Looking at the current trend of Bollywood, every once in a while I used to sit and wonder as to where exactly are we heading. The stories that once used to be a fundamental of a movie somehow failed to carry the burden of the towers of the money that they were now rated on. As someone who always had a thing for meaningful cinema, I was disappointed. Perhaps, I was more disheartened than disappointed because everything was summed up in numbers. It always has been crazy rating a movie’s success based on the number it reaches on the Box Office. What about the lives the movie touches? Apparently, it accounts for nothing.
One such sigh of relief is this movie called Manjunath which also happens to be director Sandeep Varma’s first film. For those who don’t know, Manjunath Shanmugam was a graduate from Indian Institute of Management (IIM), Lucknow who was killed brutally by the oil mafia at the age of 27 while trying to put a stop to the adulteration of fuel. Though its been almost nine years, the story is still fresh in everyone’s heart in the region, including my own.
Sandeep Varma as a director and incidentally the writer too for the film who sweeps you off your feet with his style of story telling. It is indeed interesting to see how he uses the first half of the movie to bring you face to face with Manjunath’s character that you get to know exactly the kind of person he was. To add to it, he does not stick to the conventional art of story telling and makes sure his style for the first half is pacy and engrossing.
The dialogues are simple and clean. Especially in case of such a subject, one could expect a whole lot of long preachy sentences to be used but that’s where this shows you how different this movie is from others that you have probably seen. The movie is made up of small dialogues that establish a better connect with the audience in terms of emotions and the expressions. For instance, when Manjunath’s parents were being facilitated at IIM after his death, they were called on stage. Considering it’s a Bollywood movie, if you expected that they would then break into a long thought provoking speech and a series of monologues just to add weight to the scene, you’d be mistaken. All his dad says was a just a line about how he seeks help to fight his dead son’s case.
The actors did their job with complete flawlessness. Seema Biswas as Manjunath’s mother leaves you in a state of melancholy. She puts together a whole lot of emotional angles and serves them in the best suited format to the audience. She is so genuine with her acting and you start relating to her. What is surprising here is how the whole rawness that actor Sasho Sarathy who plays the character of Manjunath carries around him, is used to lend more credibility to the story. It is absolutely remarkable as to how he puts together every thing he has got to make you believe that he is Manjunath. If you have been a fan of Yashpal Sharma then this is his very best. The emotional phases after he kills Manjunath has been brought out really well.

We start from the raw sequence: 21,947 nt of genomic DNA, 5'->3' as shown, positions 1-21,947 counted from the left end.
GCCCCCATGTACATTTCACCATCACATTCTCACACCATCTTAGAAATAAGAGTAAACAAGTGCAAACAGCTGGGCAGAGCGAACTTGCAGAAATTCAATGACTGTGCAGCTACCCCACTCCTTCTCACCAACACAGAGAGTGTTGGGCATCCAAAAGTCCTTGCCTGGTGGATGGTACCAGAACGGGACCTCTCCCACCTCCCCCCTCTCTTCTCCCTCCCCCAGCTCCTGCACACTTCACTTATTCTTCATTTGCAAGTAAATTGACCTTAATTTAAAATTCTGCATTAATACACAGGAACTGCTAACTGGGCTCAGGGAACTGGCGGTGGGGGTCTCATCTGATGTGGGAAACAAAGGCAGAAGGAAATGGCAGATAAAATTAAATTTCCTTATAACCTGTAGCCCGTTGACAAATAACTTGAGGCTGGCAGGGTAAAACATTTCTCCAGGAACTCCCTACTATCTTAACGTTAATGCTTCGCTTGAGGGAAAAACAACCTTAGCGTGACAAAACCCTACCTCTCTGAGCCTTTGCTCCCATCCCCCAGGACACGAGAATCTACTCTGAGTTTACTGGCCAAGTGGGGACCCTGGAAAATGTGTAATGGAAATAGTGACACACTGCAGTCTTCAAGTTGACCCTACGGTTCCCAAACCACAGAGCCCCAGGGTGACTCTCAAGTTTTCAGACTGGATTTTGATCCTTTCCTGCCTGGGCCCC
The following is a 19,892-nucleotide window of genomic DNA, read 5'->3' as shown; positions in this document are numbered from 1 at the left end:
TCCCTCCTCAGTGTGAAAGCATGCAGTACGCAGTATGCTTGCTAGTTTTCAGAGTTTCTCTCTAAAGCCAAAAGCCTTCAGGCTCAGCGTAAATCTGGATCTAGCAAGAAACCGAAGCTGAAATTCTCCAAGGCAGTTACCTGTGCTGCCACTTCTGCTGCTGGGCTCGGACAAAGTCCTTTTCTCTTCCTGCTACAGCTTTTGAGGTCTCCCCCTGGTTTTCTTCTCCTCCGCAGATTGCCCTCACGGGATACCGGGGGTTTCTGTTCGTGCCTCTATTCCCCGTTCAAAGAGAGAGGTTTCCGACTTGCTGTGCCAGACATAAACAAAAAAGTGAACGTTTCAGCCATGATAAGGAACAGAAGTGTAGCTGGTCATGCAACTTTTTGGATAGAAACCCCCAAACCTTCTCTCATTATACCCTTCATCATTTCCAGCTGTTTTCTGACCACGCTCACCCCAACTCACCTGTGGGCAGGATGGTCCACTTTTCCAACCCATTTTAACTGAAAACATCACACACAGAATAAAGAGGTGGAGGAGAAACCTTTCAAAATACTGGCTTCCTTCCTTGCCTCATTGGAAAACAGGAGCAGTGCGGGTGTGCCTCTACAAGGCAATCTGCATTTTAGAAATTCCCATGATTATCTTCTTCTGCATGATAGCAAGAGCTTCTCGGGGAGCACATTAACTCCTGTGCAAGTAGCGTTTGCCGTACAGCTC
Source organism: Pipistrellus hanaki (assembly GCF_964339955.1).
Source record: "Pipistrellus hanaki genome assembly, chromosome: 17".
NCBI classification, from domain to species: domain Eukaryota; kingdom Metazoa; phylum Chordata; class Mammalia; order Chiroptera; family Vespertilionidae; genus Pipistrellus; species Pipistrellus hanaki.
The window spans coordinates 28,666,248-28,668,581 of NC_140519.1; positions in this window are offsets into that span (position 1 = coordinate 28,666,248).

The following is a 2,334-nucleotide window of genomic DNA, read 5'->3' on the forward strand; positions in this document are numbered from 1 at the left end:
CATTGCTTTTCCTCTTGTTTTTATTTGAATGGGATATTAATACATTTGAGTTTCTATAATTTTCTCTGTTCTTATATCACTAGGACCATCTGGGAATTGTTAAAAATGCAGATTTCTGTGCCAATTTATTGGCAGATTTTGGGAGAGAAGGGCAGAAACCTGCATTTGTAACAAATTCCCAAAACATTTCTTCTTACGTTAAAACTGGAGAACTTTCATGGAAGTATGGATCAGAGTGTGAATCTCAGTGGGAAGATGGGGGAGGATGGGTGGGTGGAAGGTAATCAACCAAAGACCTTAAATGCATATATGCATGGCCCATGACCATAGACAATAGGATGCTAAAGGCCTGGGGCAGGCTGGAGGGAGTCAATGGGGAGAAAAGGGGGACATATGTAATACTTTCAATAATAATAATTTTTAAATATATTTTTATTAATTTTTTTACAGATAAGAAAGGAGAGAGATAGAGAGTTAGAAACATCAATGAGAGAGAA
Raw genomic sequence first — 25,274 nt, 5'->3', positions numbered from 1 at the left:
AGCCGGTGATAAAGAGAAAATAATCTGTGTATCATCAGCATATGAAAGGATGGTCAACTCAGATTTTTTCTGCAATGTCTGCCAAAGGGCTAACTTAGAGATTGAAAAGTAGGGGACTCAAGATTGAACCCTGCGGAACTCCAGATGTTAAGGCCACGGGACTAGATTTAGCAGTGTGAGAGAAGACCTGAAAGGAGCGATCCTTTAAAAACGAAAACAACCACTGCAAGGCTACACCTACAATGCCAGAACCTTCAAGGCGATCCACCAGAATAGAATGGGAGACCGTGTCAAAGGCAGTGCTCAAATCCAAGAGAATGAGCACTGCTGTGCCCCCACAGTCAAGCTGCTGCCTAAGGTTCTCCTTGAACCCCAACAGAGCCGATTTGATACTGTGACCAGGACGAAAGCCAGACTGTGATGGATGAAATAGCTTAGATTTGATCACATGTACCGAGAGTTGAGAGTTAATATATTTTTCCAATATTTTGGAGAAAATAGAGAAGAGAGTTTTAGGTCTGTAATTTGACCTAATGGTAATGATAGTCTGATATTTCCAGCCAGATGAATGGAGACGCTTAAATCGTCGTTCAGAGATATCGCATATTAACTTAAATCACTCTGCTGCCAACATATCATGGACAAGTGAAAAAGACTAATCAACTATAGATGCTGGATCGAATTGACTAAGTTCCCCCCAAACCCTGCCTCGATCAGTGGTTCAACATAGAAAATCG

This movie marks the first of many things. Apart from being Sandeep Varma’s and Sasho’s first, it is also the very first for the biggest Indian band Parikrama as music composers for a full fledged Bollywood movies. Despite the band is 23 year old now, this has been their first Bollywood release and what a job they have done. You won’t get to hear the full songs in the movie because much to an average movie-goer’s disappointment, there are no scenes involving dancing around the trees and all.
The background score and the songs have really been the strong point of the film and the way they have been used to enhance a certain scenes is interesting. The audio is typically Parikrama so be rest assured that this would be something you have never heard before. The only way they could have made it even more amazing is by getting the right singers and trust me, they did. ‘Meri Amma’ in Shankar Mahadevan’s voice will haunt your heart simply because of the beauty with which it puts forward the relation between Manjunath and his mother. ‘The Rock Song’ performed by KK has bypassed all his past works in this genre. Papon lends his voice for the song ‘Gol’ which will make you stay through the credits of the movie. Sandeep himself along with Rajneesh Bisth wrote lyrics for all songs except ‘Shlokas’ that have been taken from Bhagvad Gita.
Summing it up, the fact is quite inspiring in itself that this movie exists in todays time and that too in multiplexes while everything that sells is either because of explicit content or because of insanely huge amount of money at stake. Ofcourse there are flaws since nothing is perfect but for once its about focusing on the idea that a movie conveys. Kudos to the director Sandeep Varma for being the one to invest all his efforts in this kind of movie that makes you a better person somewhere deep within. While everyone else is focusing on their way to the banks, Sandeep with his movie is headed to your hearts for sure.